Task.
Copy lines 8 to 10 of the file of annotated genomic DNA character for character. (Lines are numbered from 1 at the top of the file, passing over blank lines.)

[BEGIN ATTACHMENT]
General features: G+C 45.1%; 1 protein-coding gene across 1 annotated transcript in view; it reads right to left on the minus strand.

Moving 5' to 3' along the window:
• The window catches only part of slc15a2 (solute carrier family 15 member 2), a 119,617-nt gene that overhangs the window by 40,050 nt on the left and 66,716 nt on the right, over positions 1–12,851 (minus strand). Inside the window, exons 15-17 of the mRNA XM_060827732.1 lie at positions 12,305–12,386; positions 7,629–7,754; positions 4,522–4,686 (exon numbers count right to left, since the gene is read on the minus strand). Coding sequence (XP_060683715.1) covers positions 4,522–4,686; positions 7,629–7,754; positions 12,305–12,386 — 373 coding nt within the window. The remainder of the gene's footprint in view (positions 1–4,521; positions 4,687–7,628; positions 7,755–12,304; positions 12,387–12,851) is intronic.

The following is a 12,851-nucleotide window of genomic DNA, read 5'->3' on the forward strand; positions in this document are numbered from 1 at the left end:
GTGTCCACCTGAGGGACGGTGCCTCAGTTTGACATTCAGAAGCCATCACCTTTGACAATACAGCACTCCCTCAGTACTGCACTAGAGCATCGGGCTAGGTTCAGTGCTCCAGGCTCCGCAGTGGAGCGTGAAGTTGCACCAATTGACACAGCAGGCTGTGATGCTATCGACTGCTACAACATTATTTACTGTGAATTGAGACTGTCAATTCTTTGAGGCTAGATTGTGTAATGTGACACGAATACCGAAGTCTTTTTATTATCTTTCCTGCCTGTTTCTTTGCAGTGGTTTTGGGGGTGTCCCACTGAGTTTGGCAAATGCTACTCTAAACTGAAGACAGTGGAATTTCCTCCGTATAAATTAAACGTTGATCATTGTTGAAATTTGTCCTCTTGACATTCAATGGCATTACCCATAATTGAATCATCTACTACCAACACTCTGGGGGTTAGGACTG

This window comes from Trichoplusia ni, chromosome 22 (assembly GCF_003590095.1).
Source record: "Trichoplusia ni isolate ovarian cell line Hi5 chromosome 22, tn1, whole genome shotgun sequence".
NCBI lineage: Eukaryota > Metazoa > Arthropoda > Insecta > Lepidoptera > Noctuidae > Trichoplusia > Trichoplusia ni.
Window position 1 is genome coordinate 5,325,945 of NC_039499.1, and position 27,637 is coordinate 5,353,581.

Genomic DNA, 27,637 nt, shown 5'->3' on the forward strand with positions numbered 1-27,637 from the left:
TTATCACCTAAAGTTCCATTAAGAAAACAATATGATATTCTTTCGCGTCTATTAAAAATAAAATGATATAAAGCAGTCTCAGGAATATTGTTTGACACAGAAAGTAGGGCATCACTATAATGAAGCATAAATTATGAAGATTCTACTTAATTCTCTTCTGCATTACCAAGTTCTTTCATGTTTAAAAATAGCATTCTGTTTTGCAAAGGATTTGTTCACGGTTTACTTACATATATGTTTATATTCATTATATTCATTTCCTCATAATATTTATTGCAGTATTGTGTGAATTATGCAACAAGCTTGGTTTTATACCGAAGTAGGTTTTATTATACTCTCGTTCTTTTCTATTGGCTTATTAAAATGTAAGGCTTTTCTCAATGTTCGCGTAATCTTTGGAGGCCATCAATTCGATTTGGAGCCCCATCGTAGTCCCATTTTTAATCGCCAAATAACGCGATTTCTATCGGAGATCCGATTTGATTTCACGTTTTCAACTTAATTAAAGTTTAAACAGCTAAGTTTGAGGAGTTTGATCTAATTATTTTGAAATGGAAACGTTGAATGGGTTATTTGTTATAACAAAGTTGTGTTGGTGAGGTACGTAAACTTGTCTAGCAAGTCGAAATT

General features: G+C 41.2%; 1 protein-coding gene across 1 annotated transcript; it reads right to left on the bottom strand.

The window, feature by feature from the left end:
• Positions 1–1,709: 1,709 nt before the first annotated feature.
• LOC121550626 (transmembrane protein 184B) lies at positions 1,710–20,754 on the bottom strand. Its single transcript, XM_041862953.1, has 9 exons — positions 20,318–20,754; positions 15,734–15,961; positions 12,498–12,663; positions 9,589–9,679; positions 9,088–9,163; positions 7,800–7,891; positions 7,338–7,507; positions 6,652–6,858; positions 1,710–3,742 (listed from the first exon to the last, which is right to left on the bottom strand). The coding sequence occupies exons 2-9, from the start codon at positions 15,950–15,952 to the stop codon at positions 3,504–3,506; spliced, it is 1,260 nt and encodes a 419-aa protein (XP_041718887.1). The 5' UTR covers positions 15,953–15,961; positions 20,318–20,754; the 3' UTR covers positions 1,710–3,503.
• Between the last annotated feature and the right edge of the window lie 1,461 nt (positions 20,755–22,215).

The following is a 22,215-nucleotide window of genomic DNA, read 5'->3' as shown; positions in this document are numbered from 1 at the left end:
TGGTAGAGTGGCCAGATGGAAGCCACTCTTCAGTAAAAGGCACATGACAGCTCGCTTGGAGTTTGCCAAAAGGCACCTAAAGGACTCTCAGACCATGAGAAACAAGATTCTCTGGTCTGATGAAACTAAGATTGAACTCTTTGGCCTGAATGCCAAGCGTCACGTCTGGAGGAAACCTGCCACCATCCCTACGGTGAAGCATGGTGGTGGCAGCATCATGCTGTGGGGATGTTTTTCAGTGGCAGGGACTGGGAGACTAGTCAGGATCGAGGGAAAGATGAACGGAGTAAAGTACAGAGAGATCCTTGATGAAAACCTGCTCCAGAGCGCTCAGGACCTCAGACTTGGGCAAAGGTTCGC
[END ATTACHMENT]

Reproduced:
NCBI lineage: Eukaryota > Metazoa > Arthropoda > Insecta > Lepidoptera > Noctuidae > Trichoplusia > Trichoplusia ni.
Window position 1 is genome coordinate 5,325,945 of NC_039499.1, and position 27,637 is coordinate 5,353,581.

Genomic DNA, 27,637 nt, shown 5'->3' on the forward strand with positions numbered 1-27,637 from the left: